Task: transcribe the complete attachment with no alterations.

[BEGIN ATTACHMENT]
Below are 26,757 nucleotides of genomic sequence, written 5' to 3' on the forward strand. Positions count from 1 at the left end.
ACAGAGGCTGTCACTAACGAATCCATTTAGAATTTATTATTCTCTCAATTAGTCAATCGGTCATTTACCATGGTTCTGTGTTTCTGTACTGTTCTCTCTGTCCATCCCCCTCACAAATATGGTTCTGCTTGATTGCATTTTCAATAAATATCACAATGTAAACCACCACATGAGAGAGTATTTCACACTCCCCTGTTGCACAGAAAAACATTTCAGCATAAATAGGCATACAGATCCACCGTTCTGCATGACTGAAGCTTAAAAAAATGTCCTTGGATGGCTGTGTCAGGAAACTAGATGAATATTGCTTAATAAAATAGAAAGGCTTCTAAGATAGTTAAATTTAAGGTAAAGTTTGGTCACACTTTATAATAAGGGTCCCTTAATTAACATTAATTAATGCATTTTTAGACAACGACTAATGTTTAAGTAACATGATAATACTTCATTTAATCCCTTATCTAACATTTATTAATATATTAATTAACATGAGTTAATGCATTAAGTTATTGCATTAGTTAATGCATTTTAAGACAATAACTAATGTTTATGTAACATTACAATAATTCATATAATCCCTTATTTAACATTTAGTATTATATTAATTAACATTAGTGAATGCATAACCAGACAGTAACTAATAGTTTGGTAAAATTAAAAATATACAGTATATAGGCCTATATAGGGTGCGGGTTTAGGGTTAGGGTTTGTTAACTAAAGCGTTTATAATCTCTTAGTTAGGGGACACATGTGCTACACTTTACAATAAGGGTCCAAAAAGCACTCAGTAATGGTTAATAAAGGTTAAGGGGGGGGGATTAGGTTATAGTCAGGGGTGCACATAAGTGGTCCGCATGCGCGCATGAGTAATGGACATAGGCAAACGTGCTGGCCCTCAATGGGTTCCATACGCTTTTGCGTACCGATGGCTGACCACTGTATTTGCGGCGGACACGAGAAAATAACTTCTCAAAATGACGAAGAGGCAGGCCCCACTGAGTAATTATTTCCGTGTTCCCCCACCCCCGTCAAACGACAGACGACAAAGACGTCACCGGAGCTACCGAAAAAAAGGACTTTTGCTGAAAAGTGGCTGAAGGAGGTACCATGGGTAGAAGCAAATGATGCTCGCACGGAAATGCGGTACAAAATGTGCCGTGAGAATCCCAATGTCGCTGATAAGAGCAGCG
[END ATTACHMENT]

Below are 26,757 nucleotides of genomic sequence, written 5' to 3' on the forward strand. Positions count from 1 at the left end.
ACAGAGGCTGTCACTAACGAATCCATTTAGAATTTATTATTCTCTCAATTAGTCAATCGGTCATTTACCATGGTTCTGTGTTTCTGTACTGTTCTCTCTGTCCATCCCCCTCACAAATATGGTTCTGCTTGATTGCATTTTCAATAAATATCACAATGTAAACCACCACATGAGAGAGTATTTCACACTCCCCTGTTGCACAGAAAAACATTTCAGCATAAATAGGCATACAGATCCACCGTTCTGCATGACTGAAGCTTAAAAAAATGTCCTTGGATGGCTGTGTCAGGAAACTAGATGAATATTGCTTAATAAAATAGAAAGGCTTCTAAGATAGTTAAATTTAAGGTAAAGTTTGGTCACACTTTATAATAAGGGTCCCTTAATTAACATTAATTAATGCATTTTTAGACAACGACTAATGTTTAAGTAACATGATAATACTTCATTTAATCCCTTATCTAACATTTATTAATATATTAATTAACATGAGTTAATGCATTAAGTTATTGCATTAGTTAATGCATTTTAAGACAATAACTAATGTTTATGTAACATTACAATAATTCATATAATCCCTTATTTAACATTTAGTATTATATTAATTAACATTAGTGAATGCATAACCAGACAGTAACTAATAGTTTGGTAAAATTAAAAATATACAGTATATAGGCCTATATAGGGTGCGGGTTTAGGGTTAGGGTTTGTTAACTAAAGCGTTTATAATCTCTTAGTTAGGGGACACATGTGCTACACTTTACAATAAGGGTCCAAAAAGCACTCAGTAATGGTTAATAAAGGTTAAGGGGGGGGGATTAGGTTATAGTCAGGGGTGCACATAAGTGGTCCGCATGCGCGCATGAGTAATGGACATAGGCAAACGTGCTGGCCCTCAATGGGTTCCATACGCTTTTGCGTACCGATGGCTGACCACTGTATTTGCGGCGGACACGAGAAAATAACTTCTCAAAATGACGAAGAGGCAGGCCCCACTGAGTAATTATTTCCGTGTTCCCCCACCCCCGTCAAACGACAGACGACAAAGACGTCACCGGAGCTACCGAAAAAAAGGACTTTTGCTGAAAAGTGGCTGAAGGAGGTACCATGGGTAGAAGCAAATGATGCTCGCACGGAAATGCGGTACAAAATGTGCCGTGAGAATCCCAATGTCGCTGATAAGAGCAGCG